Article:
Jordan Koch, PhD, Dept. of Kinesiology & Physical Education, McGill University, presents Street Hockey? Dispatches from the Frontlines of Canada’s New Urban Sporting Environment as part of the Environmental Sciences Seminar Series.
This presentation explores how a group of homeless men collectively produced an economy of moral worth through a weekly sport-for-development program in the distinct settler-colonial context of Edmonton, Alberta.
As a result of Edmonton’s growth and repositioning in the national political economy and beyond, various corporate and civic elites have aspired to re-image the city and, crucially, its downtown core by providing the types of cultural and entertainment amenities that are now commonly on offer in other world-class cities.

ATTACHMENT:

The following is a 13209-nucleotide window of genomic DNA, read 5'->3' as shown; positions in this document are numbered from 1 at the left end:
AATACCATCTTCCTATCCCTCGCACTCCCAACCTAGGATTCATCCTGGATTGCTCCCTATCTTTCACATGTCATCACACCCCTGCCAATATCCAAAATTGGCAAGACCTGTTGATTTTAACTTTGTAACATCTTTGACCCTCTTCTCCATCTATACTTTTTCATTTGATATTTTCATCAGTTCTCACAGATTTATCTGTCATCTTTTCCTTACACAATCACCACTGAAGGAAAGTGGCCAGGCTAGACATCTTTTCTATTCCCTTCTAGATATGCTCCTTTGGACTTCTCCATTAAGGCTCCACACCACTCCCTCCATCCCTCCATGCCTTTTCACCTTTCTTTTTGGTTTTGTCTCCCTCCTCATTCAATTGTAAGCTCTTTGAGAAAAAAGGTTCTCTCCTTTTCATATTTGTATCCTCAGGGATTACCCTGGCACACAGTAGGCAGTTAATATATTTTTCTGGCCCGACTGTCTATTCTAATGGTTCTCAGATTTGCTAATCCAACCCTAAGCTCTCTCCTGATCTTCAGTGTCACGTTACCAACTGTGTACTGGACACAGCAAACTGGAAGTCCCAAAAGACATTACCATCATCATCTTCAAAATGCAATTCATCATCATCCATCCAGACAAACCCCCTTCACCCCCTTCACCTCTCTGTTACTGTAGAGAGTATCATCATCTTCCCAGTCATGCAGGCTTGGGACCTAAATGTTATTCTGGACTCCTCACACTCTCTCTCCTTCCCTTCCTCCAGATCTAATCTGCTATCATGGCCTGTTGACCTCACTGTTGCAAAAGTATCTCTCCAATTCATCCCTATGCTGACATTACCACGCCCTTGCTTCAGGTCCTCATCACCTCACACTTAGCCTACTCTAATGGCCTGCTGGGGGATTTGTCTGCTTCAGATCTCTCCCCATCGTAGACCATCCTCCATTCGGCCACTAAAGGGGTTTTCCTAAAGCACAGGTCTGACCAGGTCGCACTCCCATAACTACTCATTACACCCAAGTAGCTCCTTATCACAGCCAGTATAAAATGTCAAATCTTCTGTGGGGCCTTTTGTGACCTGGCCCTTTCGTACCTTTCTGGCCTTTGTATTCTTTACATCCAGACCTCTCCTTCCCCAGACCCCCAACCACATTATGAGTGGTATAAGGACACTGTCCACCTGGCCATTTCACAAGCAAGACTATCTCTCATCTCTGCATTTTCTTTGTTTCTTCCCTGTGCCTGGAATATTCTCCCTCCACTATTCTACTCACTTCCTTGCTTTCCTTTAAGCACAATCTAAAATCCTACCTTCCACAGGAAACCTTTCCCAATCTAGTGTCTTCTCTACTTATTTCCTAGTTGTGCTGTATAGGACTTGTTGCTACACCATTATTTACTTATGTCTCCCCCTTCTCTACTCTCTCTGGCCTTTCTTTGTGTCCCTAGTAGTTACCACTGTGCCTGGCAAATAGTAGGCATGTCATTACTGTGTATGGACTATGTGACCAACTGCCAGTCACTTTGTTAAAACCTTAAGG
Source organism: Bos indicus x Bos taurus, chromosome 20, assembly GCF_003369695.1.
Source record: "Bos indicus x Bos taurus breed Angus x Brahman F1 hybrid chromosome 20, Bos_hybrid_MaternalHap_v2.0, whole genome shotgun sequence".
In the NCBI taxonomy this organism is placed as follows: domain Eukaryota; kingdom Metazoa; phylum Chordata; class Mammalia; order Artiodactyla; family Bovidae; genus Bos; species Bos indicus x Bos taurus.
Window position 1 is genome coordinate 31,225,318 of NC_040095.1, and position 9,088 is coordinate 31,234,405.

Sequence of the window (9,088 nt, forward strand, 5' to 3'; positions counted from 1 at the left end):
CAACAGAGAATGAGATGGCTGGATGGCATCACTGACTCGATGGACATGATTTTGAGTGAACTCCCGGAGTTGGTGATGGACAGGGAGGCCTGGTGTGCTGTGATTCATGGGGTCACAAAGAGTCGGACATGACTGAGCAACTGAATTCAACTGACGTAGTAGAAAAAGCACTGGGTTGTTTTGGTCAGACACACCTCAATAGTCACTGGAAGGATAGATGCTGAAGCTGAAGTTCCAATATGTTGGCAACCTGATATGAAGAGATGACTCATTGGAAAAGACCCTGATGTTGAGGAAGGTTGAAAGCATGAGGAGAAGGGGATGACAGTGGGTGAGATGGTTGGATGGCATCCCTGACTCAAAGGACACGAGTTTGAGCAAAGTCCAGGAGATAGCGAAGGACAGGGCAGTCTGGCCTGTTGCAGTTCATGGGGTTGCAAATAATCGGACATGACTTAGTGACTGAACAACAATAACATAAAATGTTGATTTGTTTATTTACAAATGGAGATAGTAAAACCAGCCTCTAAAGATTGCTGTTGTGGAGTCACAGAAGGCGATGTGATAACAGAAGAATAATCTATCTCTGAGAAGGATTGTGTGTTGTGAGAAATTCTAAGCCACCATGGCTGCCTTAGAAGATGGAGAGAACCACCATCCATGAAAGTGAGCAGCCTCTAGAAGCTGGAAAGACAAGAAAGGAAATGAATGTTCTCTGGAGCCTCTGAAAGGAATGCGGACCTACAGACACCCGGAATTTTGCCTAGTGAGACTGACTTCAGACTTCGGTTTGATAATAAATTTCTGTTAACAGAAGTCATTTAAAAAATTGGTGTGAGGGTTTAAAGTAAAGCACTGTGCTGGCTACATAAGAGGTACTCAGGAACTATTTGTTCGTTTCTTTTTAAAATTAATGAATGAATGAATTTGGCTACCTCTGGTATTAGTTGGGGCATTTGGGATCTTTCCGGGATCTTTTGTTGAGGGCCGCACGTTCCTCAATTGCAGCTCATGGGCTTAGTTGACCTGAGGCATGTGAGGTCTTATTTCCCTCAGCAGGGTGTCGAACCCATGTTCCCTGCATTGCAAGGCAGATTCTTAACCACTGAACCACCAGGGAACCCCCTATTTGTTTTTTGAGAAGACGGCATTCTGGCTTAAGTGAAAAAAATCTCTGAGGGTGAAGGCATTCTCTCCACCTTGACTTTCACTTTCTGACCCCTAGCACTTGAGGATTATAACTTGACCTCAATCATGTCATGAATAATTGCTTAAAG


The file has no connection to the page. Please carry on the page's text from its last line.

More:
One of the most significant developments associated with this promotional agenda has been the construction of a publicly-financed $613.7 million arena and entertainment district to house the National Hockey League’s Edmonton Oilers.
The new arena district was intended to revitalize one of city’s poorest areas and to entice white-collar workers to relocate to Edmonton and work for the city’s major corporate players.
However, in this presentation, I will emphasize an alternative narrative that stands in complication to this agenda.
Drawing upon five-years of ethnographic fieldwork and interviews with homeless men aged 25-42 years, I will shed light on an array of creative, entrepreneurial and moral networks displayed by Edmonton’s homeless in the wake of this urban revitalization project—a community of individuals who continues to be expelled from the city’s downtown core.